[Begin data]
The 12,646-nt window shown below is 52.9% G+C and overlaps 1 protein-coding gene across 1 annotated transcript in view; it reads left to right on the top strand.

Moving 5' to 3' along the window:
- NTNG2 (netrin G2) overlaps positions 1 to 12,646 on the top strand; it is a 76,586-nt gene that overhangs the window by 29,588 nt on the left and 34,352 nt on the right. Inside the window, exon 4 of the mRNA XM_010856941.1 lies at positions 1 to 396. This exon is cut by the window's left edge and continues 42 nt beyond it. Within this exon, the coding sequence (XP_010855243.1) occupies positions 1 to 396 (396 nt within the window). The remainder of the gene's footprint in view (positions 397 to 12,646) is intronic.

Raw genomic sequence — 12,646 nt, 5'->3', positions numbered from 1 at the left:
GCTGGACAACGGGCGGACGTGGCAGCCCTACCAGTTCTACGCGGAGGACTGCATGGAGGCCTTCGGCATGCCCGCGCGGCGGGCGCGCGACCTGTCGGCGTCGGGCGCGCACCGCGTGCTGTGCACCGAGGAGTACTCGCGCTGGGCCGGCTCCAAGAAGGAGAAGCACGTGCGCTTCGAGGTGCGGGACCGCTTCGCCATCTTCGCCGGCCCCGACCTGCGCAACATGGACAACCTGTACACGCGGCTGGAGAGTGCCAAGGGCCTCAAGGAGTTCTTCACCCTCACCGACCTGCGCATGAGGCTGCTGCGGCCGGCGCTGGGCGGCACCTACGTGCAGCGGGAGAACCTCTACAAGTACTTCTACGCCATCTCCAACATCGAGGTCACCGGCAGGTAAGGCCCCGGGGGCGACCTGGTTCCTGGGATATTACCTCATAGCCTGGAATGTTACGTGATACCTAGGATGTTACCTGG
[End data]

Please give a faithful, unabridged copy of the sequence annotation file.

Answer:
The 12,646-nt window shown below is 52.9% G+C and overlaps 1 protein-coding gene across 1 annotated transcript in view; it reads left to right on the top strand.

Moving 5' to 3' along the window:
- NTNG2 (netrin G2) overlaps positions 1 to 12,646 on the top strand; it is a 76,586-nt gene that overhangs the window by 29,588 nt on the left and 34,352 nt on the right. Inside the window, exon 4 of the mRNA XM_010856941.1 lies at positions 1 to 396. This exon is cut by the window's left edge and continues 42 nt beyond it. Within this exon, the coding sequence (XP_010855243.1) occupies positions 1 to 396 (396 nt within the window). The remainder of the gene's footprint in view (positions 397 to 12,646) is intronic.

Raw genomic sequence — 12,646 nt, 5'->3', positions numbered from 1 at the left:
GCTGGACAACGGGCGGACGTGGCAGCCCTACCAGTTCTACGCGGAGGACTGCATGGAGGCCTTCGGCATGCCCGCGCGGCGGGCGCGCGACCTGTCGGCGTCGGGCGCGCACCGCGTGCTGTGCACCGAGGAGTACTCGCGCTGGGCCGGCTCCAAGAAGGAGAAGCACGTGCGCTTCGAGGTGCGGGACCGCTTCGCCATCTTCGCCGGCCCCGACCTGCGCAACATGGACAACCTGTACACGCGGCTGGAGAGTGCCAAGGGCCTCAAGGAGTTCTTCACCCTCACCGACCTGCGCATGAGGCTGCTGCGGCCGGCGCTGGGCGGCACCTACGTGCAGCGGGAGAACCTCTACAAGTACTTCTACGCCATCTCCAACATCGAGGTCACCGGCAGGTAAGGCCCCGGGGGCGACCTGGTTCCTGGGATATTACCTCATAGCCTGGAATGTTACGTGATACCTAGGATGTTACCTGG